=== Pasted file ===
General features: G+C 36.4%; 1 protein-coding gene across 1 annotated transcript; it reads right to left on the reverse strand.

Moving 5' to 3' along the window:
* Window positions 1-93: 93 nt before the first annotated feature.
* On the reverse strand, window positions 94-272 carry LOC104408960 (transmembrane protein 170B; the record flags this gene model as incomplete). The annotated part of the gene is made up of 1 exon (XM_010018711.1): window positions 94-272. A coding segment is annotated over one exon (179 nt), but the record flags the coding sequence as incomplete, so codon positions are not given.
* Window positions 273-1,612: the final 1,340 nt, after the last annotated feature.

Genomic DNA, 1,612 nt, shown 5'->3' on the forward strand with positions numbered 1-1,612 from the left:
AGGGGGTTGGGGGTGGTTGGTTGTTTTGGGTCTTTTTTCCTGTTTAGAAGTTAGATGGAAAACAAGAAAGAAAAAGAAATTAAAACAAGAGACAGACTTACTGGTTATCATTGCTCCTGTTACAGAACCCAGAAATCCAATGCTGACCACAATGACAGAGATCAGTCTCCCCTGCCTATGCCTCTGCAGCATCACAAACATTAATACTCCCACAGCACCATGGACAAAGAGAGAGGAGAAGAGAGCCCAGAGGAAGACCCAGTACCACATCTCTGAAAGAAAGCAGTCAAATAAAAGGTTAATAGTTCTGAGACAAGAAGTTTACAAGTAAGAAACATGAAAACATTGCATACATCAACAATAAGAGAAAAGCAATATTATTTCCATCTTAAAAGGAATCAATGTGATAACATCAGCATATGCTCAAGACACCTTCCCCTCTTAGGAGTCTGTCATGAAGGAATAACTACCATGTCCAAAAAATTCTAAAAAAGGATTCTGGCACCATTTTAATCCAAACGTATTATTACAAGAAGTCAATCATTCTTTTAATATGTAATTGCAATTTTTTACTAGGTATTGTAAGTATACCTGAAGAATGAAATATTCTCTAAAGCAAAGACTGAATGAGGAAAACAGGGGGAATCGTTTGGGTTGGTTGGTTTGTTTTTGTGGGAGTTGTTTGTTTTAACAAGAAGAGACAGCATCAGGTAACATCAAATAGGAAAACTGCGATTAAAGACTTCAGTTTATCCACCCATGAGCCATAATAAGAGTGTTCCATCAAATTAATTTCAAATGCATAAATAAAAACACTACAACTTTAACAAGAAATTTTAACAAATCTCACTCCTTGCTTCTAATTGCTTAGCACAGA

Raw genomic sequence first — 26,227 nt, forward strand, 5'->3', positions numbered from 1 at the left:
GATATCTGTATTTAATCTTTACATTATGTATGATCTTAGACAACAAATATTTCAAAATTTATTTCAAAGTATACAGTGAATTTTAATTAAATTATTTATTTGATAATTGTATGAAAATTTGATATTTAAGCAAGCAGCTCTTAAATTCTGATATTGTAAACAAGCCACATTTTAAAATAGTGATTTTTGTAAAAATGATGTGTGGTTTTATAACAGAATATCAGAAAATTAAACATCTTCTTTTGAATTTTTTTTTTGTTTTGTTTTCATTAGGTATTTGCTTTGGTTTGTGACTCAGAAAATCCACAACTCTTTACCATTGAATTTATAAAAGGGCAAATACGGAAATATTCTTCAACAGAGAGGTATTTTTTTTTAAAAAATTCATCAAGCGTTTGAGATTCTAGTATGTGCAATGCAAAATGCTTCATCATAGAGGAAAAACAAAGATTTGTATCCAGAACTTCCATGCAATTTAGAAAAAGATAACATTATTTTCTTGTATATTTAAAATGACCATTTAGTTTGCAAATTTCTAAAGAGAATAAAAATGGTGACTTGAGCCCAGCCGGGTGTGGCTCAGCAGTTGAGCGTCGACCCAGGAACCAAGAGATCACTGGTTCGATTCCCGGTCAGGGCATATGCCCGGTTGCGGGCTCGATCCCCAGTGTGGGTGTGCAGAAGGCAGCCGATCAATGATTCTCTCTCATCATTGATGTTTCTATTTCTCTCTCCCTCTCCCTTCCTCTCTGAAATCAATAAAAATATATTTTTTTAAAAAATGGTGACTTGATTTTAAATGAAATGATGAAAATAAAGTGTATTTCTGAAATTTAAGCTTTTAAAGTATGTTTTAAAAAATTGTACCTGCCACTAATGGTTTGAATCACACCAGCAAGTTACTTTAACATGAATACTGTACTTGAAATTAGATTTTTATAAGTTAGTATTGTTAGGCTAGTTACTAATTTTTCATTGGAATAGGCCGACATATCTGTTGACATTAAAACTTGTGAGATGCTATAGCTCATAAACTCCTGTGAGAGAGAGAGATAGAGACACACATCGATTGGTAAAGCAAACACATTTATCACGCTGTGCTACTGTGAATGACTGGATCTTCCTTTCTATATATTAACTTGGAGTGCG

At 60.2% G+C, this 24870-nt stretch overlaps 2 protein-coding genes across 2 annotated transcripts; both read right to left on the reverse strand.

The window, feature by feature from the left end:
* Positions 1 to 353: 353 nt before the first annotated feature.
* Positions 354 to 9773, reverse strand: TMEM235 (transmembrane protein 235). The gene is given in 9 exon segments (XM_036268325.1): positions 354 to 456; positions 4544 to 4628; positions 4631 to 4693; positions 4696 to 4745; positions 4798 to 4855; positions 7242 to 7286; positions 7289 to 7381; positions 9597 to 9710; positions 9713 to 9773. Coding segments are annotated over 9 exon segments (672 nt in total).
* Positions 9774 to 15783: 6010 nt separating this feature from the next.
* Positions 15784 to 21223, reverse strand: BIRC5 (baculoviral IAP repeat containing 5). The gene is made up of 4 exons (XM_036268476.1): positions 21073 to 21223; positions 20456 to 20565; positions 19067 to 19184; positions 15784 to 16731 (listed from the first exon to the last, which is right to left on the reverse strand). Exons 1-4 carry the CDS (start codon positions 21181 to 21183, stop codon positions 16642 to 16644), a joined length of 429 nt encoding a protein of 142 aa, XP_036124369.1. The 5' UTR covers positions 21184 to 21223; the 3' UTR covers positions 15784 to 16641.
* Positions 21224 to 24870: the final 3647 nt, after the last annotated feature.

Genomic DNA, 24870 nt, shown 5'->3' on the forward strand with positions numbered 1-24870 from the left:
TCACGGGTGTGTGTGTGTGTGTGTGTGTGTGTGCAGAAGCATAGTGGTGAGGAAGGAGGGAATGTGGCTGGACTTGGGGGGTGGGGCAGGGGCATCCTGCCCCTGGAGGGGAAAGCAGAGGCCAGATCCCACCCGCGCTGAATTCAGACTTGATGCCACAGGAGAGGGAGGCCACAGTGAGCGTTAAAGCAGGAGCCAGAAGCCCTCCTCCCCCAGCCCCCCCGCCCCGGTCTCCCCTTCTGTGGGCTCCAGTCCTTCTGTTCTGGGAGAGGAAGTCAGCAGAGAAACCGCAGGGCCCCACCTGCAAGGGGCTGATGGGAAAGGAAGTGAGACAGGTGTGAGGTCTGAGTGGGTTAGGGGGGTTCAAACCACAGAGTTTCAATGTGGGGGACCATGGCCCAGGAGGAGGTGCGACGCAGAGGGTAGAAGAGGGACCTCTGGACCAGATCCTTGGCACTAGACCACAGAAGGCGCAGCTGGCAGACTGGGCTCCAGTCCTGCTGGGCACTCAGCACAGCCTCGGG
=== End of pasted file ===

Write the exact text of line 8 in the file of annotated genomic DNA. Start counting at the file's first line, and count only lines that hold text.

Raw genomic sequence first — 26,227 nt, forward strand, 5'->3', positions numbered from 1 at the left: